SOMMERS: Actually, interestingly enough a version of it ended up in The New Republic because the feminist philosophers found out that I was writing it and they organized a campaign to persuade The Atlantic not to publish it and frightened them, and The Chronicle of Higher Education came to do a piece about this dangerous women and it turned out to be very sympathetic and the women philosophers were furious because they looked like censors and just trying to silence a woman who had some disagreements with them. They came off badly. So this started a long time ago and –
KRISTOL: This is the early 90s? Or late 80s?
SOMMERS: Early 90s. So that’s – and then after when I was researching the paper for The Atlantic, which ended up in The New Republic and it ended up being Who Stole Feminism – I mean, it was the research that led to the book Who Stole Feminism – so then I learned more and more and I went to the National Women’s Studies Association in 1992, and I took my sister with me who’s a psychologist and she found it clinically interesting because even then you saw the identity politics spinning out of control.
This was an academic conference but it was all about our grievances and our healing needs, and we were supposed to break down in groups based on our oppression identity. So there was a group for Jewish women, Asian women, Black women, overweight women. None of the groups proved stable; everybody was fighting because the gay black women wanted to separate and the gay Jewish women wanted to separate. And then there was an eruption from a group of women who were furious at all of us because they had been marginalized. Women with allergies, they had a list of demands that next year no one would bring clothes that were dry-cleaned, wear perfume, and so forth.
And then the eco-feminists were furious because they were serving cream with the coffee. It was – my sister said, “It’s a conference of borderline personalities.” And I said, “No, it’s just nervous, overwrought feminists.” Because by then I was sort of used to it, but through my sister’s eyes, I could see the madness. So it was there but it’s almost as if today when I go to Oberlin or Georgetown or same things, similar thing happened at UCLA, what I think these are like the daughters of those women who were at that Austin conference. So they passed that along through their classrooms, these gender scholars.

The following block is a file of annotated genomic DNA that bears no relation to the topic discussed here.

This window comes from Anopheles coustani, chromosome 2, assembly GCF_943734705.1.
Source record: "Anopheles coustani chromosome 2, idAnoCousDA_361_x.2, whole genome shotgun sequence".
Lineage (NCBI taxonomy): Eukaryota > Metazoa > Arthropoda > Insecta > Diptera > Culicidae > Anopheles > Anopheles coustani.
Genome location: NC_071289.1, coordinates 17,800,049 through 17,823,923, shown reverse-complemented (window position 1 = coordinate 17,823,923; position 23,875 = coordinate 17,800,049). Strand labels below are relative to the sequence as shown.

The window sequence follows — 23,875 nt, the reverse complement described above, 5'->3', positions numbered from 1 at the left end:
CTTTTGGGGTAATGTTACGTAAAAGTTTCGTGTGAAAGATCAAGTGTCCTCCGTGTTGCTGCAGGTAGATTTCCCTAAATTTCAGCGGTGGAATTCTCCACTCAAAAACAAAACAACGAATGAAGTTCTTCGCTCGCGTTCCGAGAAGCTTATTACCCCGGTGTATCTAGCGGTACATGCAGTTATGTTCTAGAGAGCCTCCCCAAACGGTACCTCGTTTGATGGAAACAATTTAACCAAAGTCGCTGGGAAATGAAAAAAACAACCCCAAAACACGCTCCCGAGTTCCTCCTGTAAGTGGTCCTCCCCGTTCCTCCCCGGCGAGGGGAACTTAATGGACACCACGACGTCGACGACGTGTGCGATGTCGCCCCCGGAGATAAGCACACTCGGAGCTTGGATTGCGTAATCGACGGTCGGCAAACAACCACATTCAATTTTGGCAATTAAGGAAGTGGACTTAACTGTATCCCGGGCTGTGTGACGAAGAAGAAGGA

KRISTOL: And so, and you are a feminist. Not that one has to be and it would be legitimate to criticize that, I suppose, sort of in toto, but that’s not your position, as I understand it, right?
SOMMERS: I’ve always defended equity feminism. Basic enlightenment, classical feminism, that women are the equal to men, and we deserve the same rights and opportunities and dignity and freedom. Everything Mary Wollstonecraft wanted and then John Stuart Mill and Susan B. Anthony, down to the second wave of feminism.
The early days, there were actual conservatives and liberals that worked together. If you look at the Equal Pay Act and many of the Supreme Court rulings, it was with conservative courts where women won some of the greatest victories. The basic rights – you know, had been problematic for women where you were, could be arbitrarily fired because you got pregnant or if you were married – that sort of thing.
Those were pushed out. So, of course, I believe in that. I think it’s a great American success story, something to be proud of. But today and I’ve been arguing since I went to that feminist conference or read those textbooks, this is not what feminism should be, it’s not what it’s about. And for that I am considered dangerous.
KRISTOL: Is there a moment, just looking at the history of feminism, is there a moment where you think it decisively goes off – is a kind of key juncture where equity feminism is replaced by –
SOMMERS: Yes, I would think it was probably the battle over the ERA. I think it was the battle over the ERA. Because in many ways, but again everyone wanted – there was no way the ERA wasn’t going to pass. It had gone through states and conservatives and liberals, several Republican presidents supported it.
Phyllis Schlafly was – someone, I think, called her from a bookstore and said, “Come and debate the ERA,” and she didn’t know much about it, and she said, “Well, I don’t know what I think of it, let me debate –” She was more interested in arms control and so forth.
She read about it, and she had this idea that these women were not simply, it wasn’t simply about equality they wanted to erase the sex difference so things like girls’ schools and boys’ schools wouldn’t be allowed or you’d have women in combat with – she thought they were going to do that so she started debating them.
KRISTOL: This is the mid-70s, I guess?
SOMMERS: Yeah and they said, “Yes, that’s what we want to do.” It had widespread support because I think a lot of people were equity feminists, and it was almost a gesture of respect and regard for women and acknowledgement of women’s equality, but there were hardline feminist who really were much more ambitious, and I think that’s what Phyllis Schlafly showed.